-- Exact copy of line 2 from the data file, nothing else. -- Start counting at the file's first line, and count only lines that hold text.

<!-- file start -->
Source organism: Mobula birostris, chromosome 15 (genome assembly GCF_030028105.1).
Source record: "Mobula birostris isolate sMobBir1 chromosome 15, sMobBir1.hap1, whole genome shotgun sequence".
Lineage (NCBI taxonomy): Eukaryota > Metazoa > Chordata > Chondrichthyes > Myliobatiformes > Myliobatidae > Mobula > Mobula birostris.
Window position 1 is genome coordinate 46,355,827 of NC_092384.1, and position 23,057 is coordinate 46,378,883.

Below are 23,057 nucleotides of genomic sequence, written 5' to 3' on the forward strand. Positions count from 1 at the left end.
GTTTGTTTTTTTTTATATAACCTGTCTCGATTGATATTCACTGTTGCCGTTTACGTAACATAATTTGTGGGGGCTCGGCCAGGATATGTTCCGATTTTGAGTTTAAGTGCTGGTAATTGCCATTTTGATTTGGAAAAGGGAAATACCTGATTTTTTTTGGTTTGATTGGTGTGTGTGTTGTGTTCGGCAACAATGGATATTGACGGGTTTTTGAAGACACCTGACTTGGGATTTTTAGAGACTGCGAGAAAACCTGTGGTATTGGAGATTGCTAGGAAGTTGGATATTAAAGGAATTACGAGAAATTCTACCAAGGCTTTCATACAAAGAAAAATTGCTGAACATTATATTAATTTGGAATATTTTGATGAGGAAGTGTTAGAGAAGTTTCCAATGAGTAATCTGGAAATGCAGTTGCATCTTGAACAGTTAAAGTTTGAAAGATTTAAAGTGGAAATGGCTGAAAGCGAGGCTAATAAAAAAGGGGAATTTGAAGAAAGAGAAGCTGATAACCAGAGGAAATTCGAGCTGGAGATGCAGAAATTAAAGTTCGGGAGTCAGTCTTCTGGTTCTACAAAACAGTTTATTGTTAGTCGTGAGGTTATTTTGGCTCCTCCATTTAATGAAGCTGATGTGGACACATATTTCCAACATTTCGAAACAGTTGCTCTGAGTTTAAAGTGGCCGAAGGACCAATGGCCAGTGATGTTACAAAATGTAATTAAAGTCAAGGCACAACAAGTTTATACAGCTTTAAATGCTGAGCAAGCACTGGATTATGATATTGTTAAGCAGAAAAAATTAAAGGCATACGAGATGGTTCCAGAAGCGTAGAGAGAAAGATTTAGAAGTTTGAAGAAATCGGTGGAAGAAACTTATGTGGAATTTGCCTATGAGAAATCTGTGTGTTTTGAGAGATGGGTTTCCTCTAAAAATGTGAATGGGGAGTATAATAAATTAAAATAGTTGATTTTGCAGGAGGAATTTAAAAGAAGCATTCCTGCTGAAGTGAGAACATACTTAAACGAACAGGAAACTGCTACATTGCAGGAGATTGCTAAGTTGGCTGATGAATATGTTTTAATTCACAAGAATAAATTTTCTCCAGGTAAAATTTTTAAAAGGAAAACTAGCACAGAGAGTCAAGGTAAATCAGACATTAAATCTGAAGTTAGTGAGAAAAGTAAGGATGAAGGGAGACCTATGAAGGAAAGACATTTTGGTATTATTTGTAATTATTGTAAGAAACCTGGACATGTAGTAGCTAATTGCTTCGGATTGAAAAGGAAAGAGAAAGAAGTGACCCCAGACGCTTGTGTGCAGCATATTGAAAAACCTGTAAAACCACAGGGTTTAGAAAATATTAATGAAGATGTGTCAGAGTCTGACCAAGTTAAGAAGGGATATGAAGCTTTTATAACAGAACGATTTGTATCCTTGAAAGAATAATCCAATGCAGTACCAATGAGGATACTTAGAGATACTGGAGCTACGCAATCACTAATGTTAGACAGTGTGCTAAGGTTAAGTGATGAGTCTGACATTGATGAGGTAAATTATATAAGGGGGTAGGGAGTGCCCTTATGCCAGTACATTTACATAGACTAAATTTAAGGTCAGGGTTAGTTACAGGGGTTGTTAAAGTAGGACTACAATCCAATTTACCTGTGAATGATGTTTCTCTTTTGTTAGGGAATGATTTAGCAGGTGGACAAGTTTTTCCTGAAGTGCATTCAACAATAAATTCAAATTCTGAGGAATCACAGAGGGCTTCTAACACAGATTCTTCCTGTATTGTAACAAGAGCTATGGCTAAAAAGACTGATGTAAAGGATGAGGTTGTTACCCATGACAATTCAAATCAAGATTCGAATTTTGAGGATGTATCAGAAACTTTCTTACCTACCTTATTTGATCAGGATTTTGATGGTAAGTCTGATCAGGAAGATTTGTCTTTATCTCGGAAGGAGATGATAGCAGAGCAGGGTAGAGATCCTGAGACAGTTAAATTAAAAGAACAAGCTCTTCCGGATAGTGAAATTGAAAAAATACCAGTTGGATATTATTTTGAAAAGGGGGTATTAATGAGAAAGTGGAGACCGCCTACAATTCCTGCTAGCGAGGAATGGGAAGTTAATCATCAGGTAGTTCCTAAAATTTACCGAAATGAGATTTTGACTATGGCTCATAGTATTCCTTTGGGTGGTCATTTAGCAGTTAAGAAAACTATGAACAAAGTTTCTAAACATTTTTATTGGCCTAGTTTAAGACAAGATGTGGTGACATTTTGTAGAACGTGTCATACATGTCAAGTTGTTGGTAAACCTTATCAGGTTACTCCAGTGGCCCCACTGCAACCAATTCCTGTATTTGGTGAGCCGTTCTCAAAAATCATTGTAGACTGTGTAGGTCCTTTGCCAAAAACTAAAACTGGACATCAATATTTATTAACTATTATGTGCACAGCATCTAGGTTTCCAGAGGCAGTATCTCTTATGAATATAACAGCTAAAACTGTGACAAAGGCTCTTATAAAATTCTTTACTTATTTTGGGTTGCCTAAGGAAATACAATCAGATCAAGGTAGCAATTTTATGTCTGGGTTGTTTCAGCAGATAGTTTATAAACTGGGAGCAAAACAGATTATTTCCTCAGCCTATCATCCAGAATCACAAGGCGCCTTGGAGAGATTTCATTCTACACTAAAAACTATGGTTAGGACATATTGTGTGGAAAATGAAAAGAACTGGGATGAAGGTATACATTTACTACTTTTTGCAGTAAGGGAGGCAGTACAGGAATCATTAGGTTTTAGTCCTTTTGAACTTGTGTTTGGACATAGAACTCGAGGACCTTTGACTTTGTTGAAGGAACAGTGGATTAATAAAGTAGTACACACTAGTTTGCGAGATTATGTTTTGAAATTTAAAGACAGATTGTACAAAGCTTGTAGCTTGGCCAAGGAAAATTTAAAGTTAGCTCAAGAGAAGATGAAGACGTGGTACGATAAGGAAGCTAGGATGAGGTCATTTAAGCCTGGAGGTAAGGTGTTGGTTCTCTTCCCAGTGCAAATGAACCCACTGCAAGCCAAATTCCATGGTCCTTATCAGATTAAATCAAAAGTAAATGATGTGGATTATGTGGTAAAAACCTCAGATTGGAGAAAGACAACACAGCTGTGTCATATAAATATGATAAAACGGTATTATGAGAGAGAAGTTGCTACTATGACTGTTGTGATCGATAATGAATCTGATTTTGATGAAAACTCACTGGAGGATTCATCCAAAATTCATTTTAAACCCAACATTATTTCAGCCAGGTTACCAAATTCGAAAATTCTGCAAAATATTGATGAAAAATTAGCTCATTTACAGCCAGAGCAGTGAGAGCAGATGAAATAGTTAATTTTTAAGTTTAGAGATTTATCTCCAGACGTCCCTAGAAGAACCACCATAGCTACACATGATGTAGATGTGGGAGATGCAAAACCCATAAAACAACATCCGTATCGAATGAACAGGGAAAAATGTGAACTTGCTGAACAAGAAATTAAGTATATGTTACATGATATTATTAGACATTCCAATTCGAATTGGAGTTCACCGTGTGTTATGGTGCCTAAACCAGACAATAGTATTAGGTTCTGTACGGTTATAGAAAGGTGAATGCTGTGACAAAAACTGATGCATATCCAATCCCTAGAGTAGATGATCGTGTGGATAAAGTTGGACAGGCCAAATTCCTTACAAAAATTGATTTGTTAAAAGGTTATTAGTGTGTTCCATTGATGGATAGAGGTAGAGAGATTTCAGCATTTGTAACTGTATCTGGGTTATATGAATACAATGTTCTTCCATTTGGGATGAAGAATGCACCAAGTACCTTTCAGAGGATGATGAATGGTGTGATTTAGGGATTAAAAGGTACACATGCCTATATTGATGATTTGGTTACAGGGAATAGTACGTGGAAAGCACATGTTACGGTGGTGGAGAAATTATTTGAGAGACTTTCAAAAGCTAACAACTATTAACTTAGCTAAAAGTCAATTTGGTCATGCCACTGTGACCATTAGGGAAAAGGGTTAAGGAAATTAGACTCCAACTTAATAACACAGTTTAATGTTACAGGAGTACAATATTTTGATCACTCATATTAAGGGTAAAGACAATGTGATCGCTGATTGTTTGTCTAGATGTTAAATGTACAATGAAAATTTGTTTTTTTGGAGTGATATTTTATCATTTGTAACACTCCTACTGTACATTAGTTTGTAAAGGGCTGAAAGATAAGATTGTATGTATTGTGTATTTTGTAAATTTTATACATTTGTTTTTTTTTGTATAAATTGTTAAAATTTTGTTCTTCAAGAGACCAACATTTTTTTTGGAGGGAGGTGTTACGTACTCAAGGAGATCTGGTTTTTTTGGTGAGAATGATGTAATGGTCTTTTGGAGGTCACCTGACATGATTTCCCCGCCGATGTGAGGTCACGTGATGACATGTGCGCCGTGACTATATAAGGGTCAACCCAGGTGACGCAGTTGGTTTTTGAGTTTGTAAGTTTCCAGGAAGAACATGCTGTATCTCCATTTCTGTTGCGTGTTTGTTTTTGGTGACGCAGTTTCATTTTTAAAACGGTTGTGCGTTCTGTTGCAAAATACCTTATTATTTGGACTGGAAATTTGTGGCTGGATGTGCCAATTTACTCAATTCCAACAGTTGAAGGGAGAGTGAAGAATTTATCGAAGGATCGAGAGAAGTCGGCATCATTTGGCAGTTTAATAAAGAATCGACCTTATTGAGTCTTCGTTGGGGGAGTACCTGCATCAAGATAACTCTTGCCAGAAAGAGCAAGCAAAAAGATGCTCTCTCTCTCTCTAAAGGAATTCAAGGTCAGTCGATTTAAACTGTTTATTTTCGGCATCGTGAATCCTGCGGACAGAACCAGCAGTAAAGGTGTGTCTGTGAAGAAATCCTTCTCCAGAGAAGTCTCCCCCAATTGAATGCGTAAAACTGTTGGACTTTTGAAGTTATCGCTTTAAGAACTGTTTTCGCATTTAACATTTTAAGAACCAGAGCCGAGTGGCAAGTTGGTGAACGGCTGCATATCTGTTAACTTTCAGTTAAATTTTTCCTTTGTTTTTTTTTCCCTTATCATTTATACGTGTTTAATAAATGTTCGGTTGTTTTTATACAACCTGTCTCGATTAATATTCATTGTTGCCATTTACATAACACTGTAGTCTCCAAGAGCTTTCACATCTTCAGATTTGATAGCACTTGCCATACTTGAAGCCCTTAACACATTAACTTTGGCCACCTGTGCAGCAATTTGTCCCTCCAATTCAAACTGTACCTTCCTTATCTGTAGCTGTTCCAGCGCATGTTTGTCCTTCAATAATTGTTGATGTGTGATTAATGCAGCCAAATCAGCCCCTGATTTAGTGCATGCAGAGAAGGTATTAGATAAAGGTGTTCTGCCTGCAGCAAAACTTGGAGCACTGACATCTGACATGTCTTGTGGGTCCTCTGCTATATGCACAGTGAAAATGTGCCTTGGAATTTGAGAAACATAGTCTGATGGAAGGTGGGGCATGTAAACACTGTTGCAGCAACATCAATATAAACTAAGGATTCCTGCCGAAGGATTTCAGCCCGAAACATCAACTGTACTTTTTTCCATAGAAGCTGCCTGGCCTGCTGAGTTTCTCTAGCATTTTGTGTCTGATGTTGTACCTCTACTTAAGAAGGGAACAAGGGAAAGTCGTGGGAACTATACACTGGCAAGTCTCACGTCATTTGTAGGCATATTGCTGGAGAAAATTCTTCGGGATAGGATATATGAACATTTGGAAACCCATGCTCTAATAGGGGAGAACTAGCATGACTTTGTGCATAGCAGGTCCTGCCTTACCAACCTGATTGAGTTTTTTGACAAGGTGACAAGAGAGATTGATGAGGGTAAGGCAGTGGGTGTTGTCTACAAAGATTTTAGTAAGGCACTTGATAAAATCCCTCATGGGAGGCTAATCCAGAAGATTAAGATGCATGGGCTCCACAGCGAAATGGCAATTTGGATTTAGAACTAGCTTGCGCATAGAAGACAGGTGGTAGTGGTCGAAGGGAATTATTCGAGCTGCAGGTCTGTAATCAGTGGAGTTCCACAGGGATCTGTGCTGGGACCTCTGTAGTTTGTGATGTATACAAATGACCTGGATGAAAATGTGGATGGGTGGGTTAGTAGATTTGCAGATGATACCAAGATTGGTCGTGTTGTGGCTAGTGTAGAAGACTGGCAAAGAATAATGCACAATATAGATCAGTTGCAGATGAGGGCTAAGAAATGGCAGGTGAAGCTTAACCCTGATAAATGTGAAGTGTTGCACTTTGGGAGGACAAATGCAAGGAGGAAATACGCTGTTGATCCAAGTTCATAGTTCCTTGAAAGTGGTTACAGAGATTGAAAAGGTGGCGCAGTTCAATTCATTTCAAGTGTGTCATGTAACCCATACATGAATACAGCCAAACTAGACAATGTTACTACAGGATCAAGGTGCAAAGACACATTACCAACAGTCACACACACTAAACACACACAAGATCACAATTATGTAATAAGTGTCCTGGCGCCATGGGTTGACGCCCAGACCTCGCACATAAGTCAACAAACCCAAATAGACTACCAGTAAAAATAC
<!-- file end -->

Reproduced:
Source record: "Mobula birostris isolate sMobBir1 chromosome 15, sMobBir1.hap1, whole genome shotgun sequence".